The Turkmen's traditional way of life was nomadic animal
husbandry. During the latter part of the 19th century and
the first part of the 20th century this was radically
changed. Intensive cultivation of cotton and petroleum
extraction took over as dominant industries. Despite the
fact that about 90% of the country's total area is filled
with desert, agriculture employs almost 50% of the working
COUNTRYAAH, Turkmenistan was also among the world's ten largest
cotton producers for a long time, but production declined in
the 1990s. Cultivation takes place with high consumption of
artificial irrigation and fertilizers. The ecological
consequences are great. A drastic expansion of the
artificial irrigation system has caused the water level in
the Aral Sea to drop significantly and that salt deserts are
spreading. Health injuries are registered in the population.
In the far east, along Amu-Darja, silkworms and cotton are
bred. Fruits and vegetables are also grown. Animal husbandry
is also important. breeding of karakulsau, camels and
Turkmenistan has large natural resources, especially of
oil and gas. Major discoveries have recently been discovered
in the Caspian Sea.
In counterbalance to the dependence of former Soviet
republics, a gas pipeline was built for Iran. Another gas
pipeline, opened in 2005, runs via Azerbaijan, Georgia and
Turkey to the Turkish port city of Ceyhan. This opened up
opportunities for extensive exports to the West. A project
that has long been considered is a gas pipeline via
Afghanistan to Pakistan, but this has been put on hold due
to the security situation.
The industry includes petroleum refining, and
petrochemical factories, manufacture of cotton, silk and
wool products, cement etc. Turkmenistan is also well known
for its production of beautiful rugs.
Berdymukhamedov wants to intensify industrialization with
a focus on chemicals and gas. A key element of his strategy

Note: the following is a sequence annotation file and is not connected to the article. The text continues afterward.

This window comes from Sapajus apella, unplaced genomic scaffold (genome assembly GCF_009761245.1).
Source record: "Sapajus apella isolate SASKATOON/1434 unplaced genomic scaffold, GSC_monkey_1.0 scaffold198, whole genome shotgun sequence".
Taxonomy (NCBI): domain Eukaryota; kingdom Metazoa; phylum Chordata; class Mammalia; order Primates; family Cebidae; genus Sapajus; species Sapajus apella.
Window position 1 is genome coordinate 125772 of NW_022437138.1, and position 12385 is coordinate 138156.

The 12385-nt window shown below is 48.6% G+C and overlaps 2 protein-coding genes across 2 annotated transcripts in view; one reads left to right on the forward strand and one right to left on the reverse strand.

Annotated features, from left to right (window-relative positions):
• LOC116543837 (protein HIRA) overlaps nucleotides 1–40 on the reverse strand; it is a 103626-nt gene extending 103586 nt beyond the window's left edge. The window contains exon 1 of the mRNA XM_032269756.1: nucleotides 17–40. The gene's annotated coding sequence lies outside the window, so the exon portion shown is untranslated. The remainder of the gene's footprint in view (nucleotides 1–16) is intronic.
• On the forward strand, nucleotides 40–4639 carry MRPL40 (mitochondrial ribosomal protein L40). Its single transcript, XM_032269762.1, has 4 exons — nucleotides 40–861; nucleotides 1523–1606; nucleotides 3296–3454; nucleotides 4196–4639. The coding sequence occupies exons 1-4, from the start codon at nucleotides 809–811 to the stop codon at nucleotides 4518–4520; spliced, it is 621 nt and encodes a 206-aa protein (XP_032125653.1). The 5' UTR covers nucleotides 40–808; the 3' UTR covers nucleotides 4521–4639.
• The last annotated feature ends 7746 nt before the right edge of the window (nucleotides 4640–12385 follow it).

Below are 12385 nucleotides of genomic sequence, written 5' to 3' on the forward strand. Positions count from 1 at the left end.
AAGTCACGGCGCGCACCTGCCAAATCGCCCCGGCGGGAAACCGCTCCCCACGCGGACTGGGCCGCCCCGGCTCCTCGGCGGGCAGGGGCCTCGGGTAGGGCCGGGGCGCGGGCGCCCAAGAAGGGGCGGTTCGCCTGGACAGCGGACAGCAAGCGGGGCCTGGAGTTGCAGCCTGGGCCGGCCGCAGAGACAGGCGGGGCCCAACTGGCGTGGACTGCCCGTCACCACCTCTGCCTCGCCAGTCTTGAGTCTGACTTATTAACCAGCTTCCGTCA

is to create greater variation in Turkmenistan's energy
The main export goods are gas, petroleum, cotton and
electrical power. The main import goods are food and
consumables, machinery and metal products.
Key trading partners are Ukraine, Iran, Russia, Turkey,
China, USA and Germany.
The Turkmen authorities want to attract more foreign
companies to the Caspian Sea's extraction, mainly because
of. the area's high development costs and risk. Foreign
investors, however, often face problems as countries around
the Caspian Sea have not agreed on the division of the area.
In addition, the investment climate is characterized by a
complicated currency exchange system, heavy bureaucracy and
strong government control.
Transport and Communications
The road and rail networks largely follow rivers and
canals, that is along the Amu-Darja, the Karakum Canal and
Murgab, and have a main direction from the southeast to the
northeast. The main connection across the desert is over the
city of Mery. Moreover, large parts of the country are
inaccessible. There are approx. 23 500 km of road, most of
which was paved. The Transcaspic Railway passes through the
land from Turkmen Bashi (formerly Krasnovodsk) on the
Caspian Sea, along the Karakum Canal, past Mary to Tsardshou
at Amu-Darja, and on into Uzbekistan. From Mary, a sideline
leads to Kushika at the Afghan border. A new railroad to
Mashad in Iran was ready in 1996. Amu-Darja is the most
important inland waterway. Turkmenbasi (formerly Krasnovodsk)
is the most important port city. International Airport at
Ashkhabad. The tourism industry is little developed.